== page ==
Have your say on the future of sea net fishing in Yorkshire and the North East

People are being asked to share their views in a month-long Environment Agency consultation about protecting salmon and sea trout in Yorkshire and the North East, launching today. The survey will help the Environment Agency make recommendations for measures to protect the fish which are threatened by factors including climate change, fishing and industry. Current arrangements, including a “net limitation order”, are due to end on 22 December this year

Share your views on Environment Agency Consultation – here.

The Environment Agency is launching a public consultation on measures to protect salmon and sea trout in Yorkshire and the North East.

The Environment Agency wants to return healthy and sustainable salmon and sea trout populations to east coast rivers, while minimising the economic impact of fishing restrictions on local communities.

After taking public views into account, the Environment Agency will make a recommendation to Defra on the measures that should be put in place for the next ten years to balance the needs of the environment with those of the net fishery industry in tidal waters from Berwick on Tweed to the mouth of the Humber estuary.

It is illegal to net salmon or sea trout without a licence, and there is currently a Net Limitation Order in the region that means licences are limited in number. The current arrangements end on 22 December 2022, so this consultation provides people with an opportunity to influence how net fishing is managed in the future.

Fishing in the region has been limited in some way since the 1960’s and licenced since 1865. In the years since the first regional Net Limitation Order began in 1992, populations of salmon and sea trout seem to have improved in some areas but remain vulnerable and at risk in others. Evidence shows an international decline in wild Atlantic salmon populations with many principal salmon rivers in England now considered to be “Probably at Risk” or “At Risk”. Sea trout stocks are also dropping in a number of areas and are under pressure from fishing exploitation as salmon stocks decline.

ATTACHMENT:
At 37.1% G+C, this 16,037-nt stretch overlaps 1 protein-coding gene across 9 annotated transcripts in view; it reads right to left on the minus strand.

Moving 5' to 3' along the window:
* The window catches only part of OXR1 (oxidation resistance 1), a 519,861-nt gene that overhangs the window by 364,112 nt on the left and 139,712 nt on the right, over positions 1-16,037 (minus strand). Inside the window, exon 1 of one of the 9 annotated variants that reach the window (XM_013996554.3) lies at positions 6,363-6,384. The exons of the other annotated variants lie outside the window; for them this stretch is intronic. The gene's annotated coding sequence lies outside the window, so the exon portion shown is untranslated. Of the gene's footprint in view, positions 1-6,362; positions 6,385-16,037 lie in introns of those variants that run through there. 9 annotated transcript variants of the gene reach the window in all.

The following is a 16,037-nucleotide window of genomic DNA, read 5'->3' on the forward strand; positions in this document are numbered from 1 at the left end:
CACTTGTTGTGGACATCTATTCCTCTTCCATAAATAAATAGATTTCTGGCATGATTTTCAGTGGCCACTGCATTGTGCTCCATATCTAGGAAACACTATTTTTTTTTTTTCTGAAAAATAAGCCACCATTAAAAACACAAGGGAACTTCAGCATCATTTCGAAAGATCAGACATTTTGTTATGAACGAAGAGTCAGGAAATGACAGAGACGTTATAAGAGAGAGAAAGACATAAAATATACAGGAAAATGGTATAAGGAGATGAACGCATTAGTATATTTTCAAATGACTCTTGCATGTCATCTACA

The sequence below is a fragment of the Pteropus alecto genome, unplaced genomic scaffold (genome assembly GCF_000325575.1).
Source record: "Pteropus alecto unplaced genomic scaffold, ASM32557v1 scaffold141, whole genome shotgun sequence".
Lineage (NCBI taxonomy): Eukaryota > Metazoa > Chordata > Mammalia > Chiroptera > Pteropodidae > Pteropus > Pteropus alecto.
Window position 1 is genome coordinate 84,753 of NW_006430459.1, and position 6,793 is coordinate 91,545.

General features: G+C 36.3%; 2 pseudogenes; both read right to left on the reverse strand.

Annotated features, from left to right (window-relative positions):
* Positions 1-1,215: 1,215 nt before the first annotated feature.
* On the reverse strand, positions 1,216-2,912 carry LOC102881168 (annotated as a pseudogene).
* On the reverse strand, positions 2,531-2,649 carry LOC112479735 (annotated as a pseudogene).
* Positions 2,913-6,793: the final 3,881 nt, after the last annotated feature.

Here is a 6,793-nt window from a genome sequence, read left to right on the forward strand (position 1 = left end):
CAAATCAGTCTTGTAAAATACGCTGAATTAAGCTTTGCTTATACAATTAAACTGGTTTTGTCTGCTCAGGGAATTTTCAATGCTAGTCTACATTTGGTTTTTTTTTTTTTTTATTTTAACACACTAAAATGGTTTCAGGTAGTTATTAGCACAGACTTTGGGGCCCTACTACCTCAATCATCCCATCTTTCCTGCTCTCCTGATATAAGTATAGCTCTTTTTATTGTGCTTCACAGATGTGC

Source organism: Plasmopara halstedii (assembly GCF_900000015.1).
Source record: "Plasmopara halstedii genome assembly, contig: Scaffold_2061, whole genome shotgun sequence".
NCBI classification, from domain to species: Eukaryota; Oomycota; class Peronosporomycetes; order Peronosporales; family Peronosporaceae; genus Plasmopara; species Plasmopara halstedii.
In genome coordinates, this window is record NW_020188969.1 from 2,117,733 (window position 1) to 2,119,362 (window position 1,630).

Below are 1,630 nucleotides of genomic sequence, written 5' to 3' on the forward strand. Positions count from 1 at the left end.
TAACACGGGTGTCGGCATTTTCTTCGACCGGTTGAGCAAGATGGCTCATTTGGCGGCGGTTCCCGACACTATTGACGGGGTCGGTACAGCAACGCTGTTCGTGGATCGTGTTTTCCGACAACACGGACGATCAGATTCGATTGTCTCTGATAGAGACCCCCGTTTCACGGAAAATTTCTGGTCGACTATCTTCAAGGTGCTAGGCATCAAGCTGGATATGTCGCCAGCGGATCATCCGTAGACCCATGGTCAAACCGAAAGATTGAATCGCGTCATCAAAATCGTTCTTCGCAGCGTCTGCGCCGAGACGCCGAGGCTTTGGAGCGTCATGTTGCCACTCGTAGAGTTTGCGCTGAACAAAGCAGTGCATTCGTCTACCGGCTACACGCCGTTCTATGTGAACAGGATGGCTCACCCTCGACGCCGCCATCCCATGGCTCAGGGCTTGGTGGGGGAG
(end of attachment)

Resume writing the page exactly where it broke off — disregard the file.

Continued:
Salmon and sea trout populations are also threatened by changes to their environment throughout their lifecycle caused by climate change and other human activities. The Environment Agency is looking at every stage of the species’ journey that steps can be taken to increase their chances of survival. This includes making river systems more accessible and rearing fish safely in a farm environment to return to rivers and boost wild stocks.

Jon Shelley, Environment Agency Senior Fisheries Specialist, said:

“The decline in the numbers of both salmon and sea trout is of great concern and we are determined to protect the future of these important species.

“Every fish returned safely to our rivers could lead to improved numbers of adult salmon and sea trout spawning, helping to contribute to a reversal in the current decline of returning adult salmon and sea trout numbers. The Net Limitation Order is one example of the decisive action being taken by the Environment Agency and other organisations to help as many fish as possible return to east coast rivers.

“I’d like to encourage everyone with an interest in the well-being of our salmon and sea trout stocks, or an interest in the fishery, to review the proposals, participate in the consultation process and play a part in the recovery of these iconic species. The next generation should also be able to enjoy the benefits of sustainable salmon and sea trout fishing.”

A month long consultation launches today at Review of North East Coast (Limitation of Net Licences) Order 2012 – Environment Agency – Citizen Space (environment-agency.gov.uk). The survey will close on 17 June.

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